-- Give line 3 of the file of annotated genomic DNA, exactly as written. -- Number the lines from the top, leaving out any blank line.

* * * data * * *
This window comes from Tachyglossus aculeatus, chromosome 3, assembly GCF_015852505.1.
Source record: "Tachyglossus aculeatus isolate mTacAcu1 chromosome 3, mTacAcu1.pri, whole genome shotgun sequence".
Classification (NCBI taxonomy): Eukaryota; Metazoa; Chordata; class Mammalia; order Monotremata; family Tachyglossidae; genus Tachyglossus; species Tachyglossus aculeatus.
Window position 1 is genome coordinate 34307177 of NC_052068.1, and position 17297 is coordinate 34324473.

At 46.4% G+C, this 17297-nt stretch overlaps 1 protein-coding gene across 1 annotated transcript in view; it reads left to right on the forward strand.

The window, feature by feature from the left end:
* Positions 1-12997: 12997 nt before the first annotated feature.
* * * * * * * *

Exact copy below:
Classification (NCBI taxonomy): Eukaryota; Metazoa; Chordata; class Mammalia; order Monotremata; family Tachyglossidae; genus Tachyglossus; species Tachyglossus aculeatus.